I grabbed Aaron’s offered hand and he pulled me up. Fire had completely consumed his shirt but his pants were still in one charred piece. The spreading inferno was out of control and smoke billowed from the burning walls. Eyes stinging, I searched for our next opponent but the dumb ones were on the floor and the smart ones had already fled.

  “This way,” I coughed, my throat burning as the smoke thickened. “We can escape out the window.”

  With Aaron on my heels, I shot into the hall and scooped my purse off the floor. Halfway through shouldering it, I hurtled through the door into the half-renovated office.

  And almost ran into the gun aimed at my chest.

  Chapter Twenty-One

  Tom, his bandages blackened and his eyes blazing with hatred, clutched the pis
tol in a white-knuckled grip.

  “Um,” I whispered, staring at the barrel too close to my heart. Behind me, Aaron radiated heat. “Hi, Tom.”

  “Don’t move, Aaron!” Tom snarled. “If you even twitch, I’ll shoot you both!”

  I didn’t move. I didn’t even breathe.

  “Bitch,” Tom hissed bitterly. “Do you have any idea how exclusive this guild is? What it takes to get a chance to join? This was supposed to be my big break!”

  I leaned back from the gun but he stepped forward, bringing it closer.

  “Tori,” Aaron said. He sounded calm. Way too calm when my innards were about to decorate the white walls.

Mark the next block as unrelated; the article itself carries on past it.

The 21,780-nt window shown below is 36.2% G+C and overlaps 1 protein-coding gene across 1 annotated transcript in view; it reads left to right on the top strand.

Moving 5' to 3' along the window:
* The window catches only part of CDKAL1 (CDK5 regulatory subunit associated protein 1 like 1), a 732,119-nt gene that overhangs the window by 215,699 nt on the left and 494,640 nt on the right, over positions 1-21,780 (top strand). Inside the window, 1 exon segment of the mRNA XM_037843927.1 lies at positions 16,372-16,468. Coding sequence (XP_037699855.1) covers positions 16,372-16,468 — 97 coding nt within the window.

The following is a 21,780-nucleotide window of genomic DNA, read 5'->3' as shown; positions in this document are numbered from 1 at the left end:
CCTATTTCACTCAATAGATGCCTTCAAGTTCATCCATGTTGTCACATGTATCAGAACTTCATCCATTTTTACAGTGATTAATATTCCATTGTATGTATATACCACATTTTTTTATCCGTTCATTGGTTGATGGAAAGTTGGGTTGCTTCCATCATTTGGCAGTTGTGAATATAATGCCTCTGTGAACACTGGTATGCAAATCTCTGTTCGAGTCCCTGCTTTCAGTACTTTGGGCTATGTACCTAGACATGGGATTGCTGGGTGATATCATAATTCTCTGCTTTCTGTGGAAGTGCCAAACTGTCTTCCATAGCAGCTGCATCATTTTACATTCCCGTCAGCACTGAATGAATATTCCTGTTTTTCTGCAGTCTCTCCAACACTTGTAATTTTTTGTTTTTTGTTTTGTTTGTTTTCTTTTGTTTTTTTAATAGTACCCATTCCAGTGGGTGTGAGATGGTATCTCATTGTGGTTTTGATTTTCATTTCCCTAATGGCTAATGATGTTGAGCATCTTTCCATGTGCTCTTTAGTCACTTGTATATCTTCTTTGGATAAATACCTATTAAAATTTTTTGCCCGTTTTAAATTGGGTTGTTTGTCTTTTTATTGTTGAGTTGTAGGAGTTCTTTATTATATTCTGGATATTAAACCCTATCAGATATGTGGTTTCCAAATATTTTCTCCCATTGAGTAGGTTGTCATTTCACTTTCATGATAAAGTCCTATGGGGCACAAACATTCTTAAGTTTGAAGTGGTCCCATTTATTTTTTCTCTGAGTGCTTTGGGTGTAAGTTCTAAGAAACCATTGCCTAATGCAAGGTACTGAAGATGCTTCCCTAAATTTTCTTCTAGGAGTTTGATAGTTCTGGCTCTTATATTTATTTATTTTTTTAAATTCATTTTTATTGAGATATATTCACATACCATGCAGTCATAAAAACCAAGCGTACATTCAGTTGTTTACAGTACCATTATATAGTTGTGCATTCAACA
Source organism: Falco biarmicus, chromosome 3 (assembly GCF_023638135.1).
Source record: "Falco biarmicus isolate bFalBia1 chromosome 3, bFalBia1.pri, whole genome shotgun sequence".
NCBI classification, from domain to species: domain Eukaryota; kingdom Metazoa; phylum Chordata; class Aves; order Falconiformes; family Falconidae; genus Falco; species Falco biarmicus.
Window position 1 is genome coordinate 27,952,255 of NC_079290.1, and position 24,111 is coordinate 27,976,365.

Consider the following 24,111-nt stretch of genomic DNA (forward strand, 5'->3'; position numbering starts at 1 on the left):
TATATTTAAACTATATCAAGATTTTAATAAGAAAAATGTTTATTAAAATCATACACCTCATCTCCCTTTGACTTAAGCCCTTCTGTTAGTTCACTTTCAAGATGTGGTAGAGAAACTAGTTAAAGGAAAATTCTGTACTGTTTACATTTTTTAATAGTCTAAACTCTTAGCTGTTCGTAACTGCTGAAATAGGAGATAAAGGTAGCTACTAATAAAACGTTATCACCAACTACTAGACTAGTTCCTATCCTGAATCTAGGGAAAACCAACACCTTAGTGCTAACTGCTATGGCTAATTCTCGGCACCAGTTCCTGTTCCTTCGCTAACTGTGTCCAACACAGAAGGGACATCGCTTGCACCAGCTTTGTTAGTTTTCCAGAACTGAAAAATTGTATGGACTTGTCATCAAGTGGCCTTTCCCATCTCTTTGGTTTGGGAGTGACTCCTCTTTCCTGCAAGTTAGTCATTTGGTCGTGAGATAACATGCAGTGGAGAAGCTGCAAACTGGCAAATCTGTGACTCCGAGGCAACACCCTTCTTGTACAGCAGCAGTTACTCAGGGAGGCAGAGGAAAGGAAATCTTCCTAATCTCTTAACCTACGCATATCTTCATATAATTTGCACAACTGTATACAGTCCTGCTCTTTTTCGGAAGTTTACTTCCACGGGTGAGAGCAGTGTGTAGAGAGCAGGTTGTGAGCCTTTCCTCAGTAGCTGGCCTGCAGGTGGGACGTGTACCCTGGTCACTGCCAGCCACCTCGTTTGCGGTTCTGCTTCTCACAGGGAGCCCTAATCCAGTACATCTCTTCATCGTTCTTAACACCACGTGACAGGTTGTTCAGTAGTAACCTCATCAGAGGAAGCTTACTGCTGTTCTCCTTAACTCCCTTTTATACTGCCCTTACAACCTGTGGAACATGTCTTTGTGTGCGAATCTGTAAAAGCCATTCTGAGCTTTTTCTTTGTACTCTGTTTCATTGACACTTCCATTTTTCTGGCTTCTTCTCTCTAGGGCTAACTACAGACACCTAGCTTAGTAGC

“Shut up!” Tom barked, jerking the gun side to side like he wasn’t sure if my heart was in the center of my chest or on the left. I waited for my life to flash before my eyes, but all I felt was terror so intense it hurt.

  Aaron lunged for Tom—and the psychic pulled the trigger.

  The gun clicked, then Aaron ripped it out of Tom’s hand. As I bailed out of the way, Aaron dropped the gun and grabbed Tom by his bandaged neck.

  “Interesting thing about guns,” the pyromage said, his flippant tone marred by a growl. “Firing a bullet requires fire.”

  Tom gawked, panic straining his features. With a flex of his muscular arm, Aaron flung Tom into the wall. The clairaudient slid to the floor.

  I picked myself up, hacking as tears streamed from my burning eyes. Too much smoke. The flames on his skin dying down, Aaron pulled me to the open window. I clambered out and sucked in a desperate lungful of clean air.

  “You can suppress gunfire?” I asked incredulously.

  “With effort, concentration, and close proximity.” He pulled me across the rooftop—not toward the pile of junk I’d climbed up, but toward the street. “Not something I normally count on.”

  Leaving me standing at the rooftop’s edge, he jumped. Hitting the ground in an easy roll, he shot up and held his arms out to me, one streaked with blood from the knife wound. I sat on the edge and pushed off. He caught me, set me on my feet, then sprinted across the access road.

  I didn’t question his rush—I had no intention of stopping either. We weren’t out of danger yet. Over half the psychics had escaped the burning room and could be anywhere.

  As we raced toward the bridge, I glimpsed the second-floor windows dancing with the light of flames, then a gunshot rang through the silence. Aaron flinched at the sound but didn’t stop, leaping onto the bridge deck and hauling me after him.

  From the office entryway, people streamed out—more mythics than had populated the upstairs room. My whole body went cold as I realized more of the guild must have been waiting on the lower level. And now they were chasing us down.

  More shots rang out as Aaron and I sprinted up the bridge. Why did they have so many freaking guns? They were mythics! Where the hell was the magic? I’d really prefer fireballs and ice shards to bullets right about now!